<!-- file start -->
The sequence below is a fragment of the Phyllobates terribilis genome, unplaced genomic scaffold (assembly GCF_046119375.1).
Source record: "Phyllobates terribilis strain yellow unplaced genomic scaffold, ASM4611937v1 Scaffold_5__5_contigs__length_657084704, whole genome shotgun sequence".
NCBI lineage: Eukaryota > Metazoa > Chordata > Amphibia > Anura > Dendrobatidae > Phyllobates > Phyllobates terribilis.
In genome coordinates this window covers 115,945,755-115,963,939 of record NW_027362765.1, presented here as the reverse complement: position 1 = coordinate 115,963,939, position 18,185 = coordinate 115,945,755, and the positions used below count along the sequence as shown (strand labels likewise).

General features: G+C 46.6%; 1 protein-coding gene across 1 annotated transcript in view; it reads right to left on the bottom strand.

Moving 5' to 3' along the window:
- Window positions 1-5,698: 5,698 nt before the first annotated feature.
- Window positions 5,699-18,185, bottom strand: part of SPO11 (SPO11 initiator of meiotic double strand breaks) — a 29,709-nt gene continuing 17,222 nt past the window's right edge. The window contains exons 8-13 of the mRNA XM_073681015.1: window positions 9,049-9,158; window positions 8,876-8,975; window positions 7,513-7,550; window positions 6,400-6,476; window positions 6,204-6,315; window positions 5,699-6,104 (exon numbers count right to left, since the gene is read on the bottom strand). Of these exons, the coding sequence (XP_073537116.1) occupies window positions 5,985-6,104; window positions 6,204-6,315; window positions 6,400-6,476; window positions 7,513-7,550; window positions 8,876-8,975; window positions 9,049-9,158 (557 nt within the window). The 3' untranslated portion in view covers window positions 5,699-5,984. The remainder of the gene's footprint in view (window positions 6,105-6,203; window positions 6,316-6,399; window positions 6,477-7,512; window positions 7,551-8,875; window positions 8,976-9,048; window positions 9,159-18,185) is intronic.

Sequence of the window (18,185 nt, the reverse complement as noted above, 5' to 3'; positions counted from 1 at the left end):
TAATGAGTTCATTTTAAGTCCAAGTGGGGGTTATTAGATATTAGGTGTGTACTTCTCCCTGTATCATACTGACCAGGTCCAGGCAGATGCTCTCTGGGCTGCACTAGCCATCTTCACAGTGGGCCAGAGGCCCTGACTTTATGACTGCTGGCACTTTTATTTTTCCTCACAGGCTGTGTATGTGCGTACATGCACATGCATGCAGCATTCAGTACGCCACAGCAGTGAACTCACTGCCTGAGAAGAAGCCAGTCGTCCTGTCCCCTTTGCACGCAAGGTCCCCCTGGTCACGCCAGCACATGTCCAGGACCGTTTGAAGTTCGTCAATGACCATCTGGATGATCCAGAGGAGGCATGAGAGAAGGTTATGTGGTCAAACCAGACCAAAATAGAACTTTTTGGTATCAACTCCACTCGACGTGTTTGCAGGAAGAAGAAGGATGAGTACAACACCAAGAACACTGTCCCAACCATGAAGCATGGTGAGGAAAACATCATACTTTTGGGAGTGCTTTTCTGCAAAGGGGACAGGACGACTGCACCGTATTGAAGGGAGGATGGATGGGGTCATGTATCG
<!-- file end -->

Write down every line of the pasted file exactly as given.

The sequence below is a fragment of the Phyllobates terribilis genome, unplaced genomic scaffold (assembly GCF_046119375.1).
Source record: "Phyllobates terribilis strain yellow unplaced genomic scaffold, ASM4611937v1 Scaffold_5__5_contigs__length_657084704, whole genome shotgun sequence".
NCBI lineage: Eukaryota > Metazoa > Chordata > Amphibia > Anura > Dendrobatidae > Phyllobates > Phyllobates terribilis.
In genome coordinates this window covers 115,945,755-115,963,939 of record NW_027362765.1, presented here as the reverse complement: position 1 = coordinate 115,963,939, position 18,185 = coordinate 115,945,755, and the positions used below count along the sequence as shown (strand labels likewise).

General features: G+C 46.6%; 1 protein-coding gene across 1 annotated transcript in view; it reads right to left on the bottom strand.

Moving 5' to 3' along the window:
- Window positions 1-5,698: 5,698 nt before the first annotated feature.
- Window positions 5,699-18,185, bottom strand: part of SPO11 (SPO11 initiator of meiotic double strand breaks) — a 29,709-nt gene continuing 17,222 nt past the window's right edge. The window contains exons 8-13 of the mRNA XM_073681015.1: window positions 9,049-9,158; window positions 8,876-8,975; window positions 7,513-7,550; window positions 6,400-6,476; window positions 6,204-6,315; window positions 5,699-6,104 (exon numbers count right to left, since the gene is read on the bottom strand). Of these exons, the coding sequence (XP_073537116.1) occupies window positions 5,985-6,104; window positions 6,204-6,315; window positions 6,400-6,476; window positions 7,513-7,550; window positions 8,876-8,975; window positions 9,049-9,158 (557 nt within the window). The 3' untranslated portion in view covers window positions 5,699-5,984. The remainder of the gene's footprint in view (window positions 6,105-6,203; window positions 6,316-6,399; window positions 6,477-7,512; window positions 7,551-8,875; window positions 8,976-9,048; window positions 9,159-18,185) is intronic.

Sequence of the window (18,185 nt, the reverse complement as noted above, 5' to 3'; positions counted from 1 at the left end):
TAATGAGTTCATTTTAAGTCCAAGTGGGGGTTATTAGATATTAGGTGTGTACTTCTCCCTGTATCATACTGACCAGGTCCAGGCAGATGCTCTCTGGGCTGCACTAGCCATCTTCACAGTGGGCCAGAGGCCCTGACTTTATGACTGCTGGCACTTTTATTTTTCCTCACAGGCTGTGTATGTGCGTACATGCACATGCATGCAGCATTCAGTACGCCACAGCAGTGAACTCACTGCCTGAGAAGAAGCCAGTCGTCCTGTCCCCTTTGCACGCAAGGTCCCCCTGGTCACGCCAGCACATGTCCAGGACCGTTTGAAGTTCGTCAATGACCATCTGGATGATCCAGAGGAGGCATGAGAGAAGGTTATGTGGTCAAACCAGACCAAAATAGAACTTTTTGGTATCAACTCCACTCGACGTGTTTGCAGGAAGAAGAAGGATGAGTACAACACCAAGAACACTGTCCCAACCATGAAGCATGGTGAGGAAAACATCATACTTTTGGGAGTGCTTTTCTGCAAAGGGGACAGGACGACTGCACCGTATTGAAGGGAGGATGGATGGGGTCATGTATCG